As one acquaintance said to me on Twitter: “The UK is a sovereign nation and can do what it wants, there may be prices to pay,” which would be “deemed acceptable costs.”

This is a transactional view of international relations, where there are no unbreakable rules, and unreliability is merely a cost of doing business that needs to be balanced against the benefits it brings. It suited the British Empire, which was powerful enough to absorb that cost, and this was generally how all European powers thought until 1939. Treaties were for the little guys; the big boys relied on the balance of power.

In the heyday of imperial Britain, treaties were for the little guys; the big boys relied on the balance of power.

The concept of a treaty directly contradicts the Brexiteers’ understanding of sovereignty. If a treaty is designed to control the behavior of its signatories, it cannot be unilaterally overturned by any one of them. Like any contract, it needs to be amended by mutual agreement. What’s the point, after all, of signing a deal with a country that feels itself free to renege on it?

Brexit is ostensibly a mission to free Britain of all international restraints, of which the EU is only the most obvious. The most clear-eyed Brexiteers, like my Twitter interlocutor, accept the high transaction costs that come with this freedom. Johnson dismisses them, preferring to “have his cake and eat it,” so entered into the agreement with what Jesuit theologians call a “mental reservation”—a necessary lie.

Although everyone else seems to have forgotten, the potential perfidy of Albion didn’t escape Michel Barnier’s team who made sure breaches of the Withdrawal Agreement would be punishable, as Holger Hestermeyer, an expert in international dispute resolution at Kings College London explained to me, by lump sum fines. If those are not paid, the EU can suspend parts of any other agreements it has with the U.K.

Airline routes, the rights of British trucks to drive on EU roads, the City of London’s clearing operations, and so-called data adequacy rulings vital to the U.K. tech industry, would all be at risk.

So too would a trade agreement with the United States. Any breach of the 1998 Good Friday Agreement would be treated as a hostile act by the Irish lobby, and as the Pennsylvania Congressman Brendan Boyle explained on British Radio, it is likely to sink a U.S. trade deal. And if unknown legislators don’t worry Downing Street, Johnson would do well to consider the wisdom of antagonizing another Irish Catholic from Pennsylvania who could be president in a few months: Joe Biden.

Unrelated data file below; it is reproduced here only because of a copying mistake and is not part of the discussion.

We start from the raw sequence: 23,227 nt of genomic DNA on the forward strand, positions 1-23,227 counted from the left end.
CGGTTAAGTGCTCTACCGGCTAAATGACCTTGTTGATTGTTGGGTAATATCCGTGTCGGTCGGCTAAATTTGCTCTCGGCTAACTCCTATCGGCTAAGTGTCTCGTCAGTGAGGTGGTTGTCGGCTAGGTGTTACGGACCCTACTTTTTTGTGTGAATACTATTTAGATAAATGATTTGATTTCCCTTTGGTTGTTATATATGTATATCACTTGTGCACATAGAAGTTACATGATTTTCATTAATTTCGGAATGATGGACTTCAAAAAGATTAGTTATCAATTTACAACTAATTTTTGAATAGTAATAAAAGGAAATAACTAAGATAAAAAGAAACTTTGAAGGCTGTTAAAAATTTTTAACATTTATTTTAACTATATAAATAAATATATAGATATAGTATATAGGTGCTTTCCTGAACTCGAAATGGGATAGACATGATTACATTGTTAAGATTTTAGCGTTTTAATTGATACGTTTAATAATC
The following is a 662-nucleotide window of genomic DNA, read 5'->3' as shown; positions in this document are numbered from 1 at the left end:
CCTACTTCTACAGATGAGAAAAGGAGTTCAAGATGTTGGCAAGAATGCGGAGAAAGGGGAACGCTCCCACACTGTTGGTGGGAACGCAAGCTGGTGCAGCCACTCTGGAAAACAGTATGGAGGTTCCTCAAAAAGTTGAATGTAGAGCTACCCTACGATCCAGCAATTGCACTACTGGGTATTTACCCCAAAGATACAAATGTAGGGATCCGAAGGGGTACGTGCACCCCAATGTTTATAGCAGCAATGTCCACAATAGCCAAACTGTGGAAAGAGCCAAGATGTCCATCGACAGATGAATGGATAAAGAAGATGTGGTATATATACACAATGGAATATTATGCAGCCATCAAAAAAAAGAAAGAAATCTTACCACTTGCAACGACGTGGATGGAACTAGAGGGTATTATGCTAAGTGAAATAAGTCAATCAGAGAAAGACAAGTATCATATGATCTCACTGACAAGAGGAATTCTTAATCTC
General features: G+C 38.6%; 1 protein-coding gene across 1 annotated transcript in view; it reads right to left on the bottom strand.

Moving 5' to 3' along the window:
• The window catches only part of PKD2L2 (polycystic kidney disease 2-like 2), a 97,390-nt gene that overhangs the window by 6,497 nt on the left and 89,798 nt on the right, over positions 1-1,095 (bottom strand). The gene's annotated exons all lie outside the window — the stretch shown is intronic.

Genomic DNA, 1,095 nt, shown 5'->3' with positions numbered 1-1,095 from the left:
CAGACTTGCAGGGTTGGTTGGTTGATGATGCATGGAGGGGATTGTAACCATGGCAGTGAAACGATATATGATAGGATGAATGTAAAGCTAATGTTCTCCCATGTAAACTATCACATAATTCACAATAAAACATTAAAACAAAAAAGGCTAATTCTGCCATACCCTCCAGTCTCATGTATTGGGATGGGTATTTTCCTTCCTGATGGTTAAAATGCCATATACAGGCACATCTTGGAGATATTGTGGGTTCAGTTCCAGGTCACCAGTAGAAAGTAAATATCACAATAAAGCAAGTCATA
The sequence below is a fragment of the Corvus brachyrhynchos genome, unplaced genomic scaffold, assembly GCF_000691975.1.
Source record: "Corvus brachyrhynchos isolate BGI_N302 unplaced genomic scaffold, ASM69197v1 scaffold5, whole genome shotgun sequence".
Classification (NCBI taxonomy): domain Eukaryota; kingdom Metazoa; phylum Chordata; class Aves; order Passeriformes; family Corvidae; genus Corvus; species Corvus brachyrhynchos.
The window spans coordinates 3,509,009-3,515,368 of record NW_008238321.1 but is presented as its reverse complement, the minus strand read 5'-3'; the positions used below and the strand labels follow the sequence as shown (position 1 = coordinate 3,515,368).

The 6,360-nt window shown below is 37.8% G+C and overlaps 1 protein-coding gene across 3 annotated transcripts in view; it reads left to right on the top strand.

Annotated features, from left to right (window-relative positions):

As things stand, the likely end result is no trade deal with the EU, and none with the United States, either. This wasn’t the technical detail of what Brexiteers promised in the 2016 referendum, nor what Boris Johnson promised in the 2019 election campaign. It is also unlikely to have been the deliberate aim of a government whose coronavirus response revealed that it has trouble planning for anything other than its preferred outcome.

But it is entirely in line with the transactional diplomacy and imperial-era sovereignty spirit of the Brexiteers. It also has the hallmark of the make-it-up-as-you-go-along style of a government that is led, not by a serious journalist and author like Winston Churchill, but by a former columnist who was once fired from The Times for making up a quote, and has since propelled his career by making up lies about the EU.

Garvan Walshe is a former national and international security policy advisor to the British Conservative Party and the Executive Director of TRD Policy.

Trending Now Sponsored Links by Taboola

By Taboola

More from Foreign Policy

By Taboola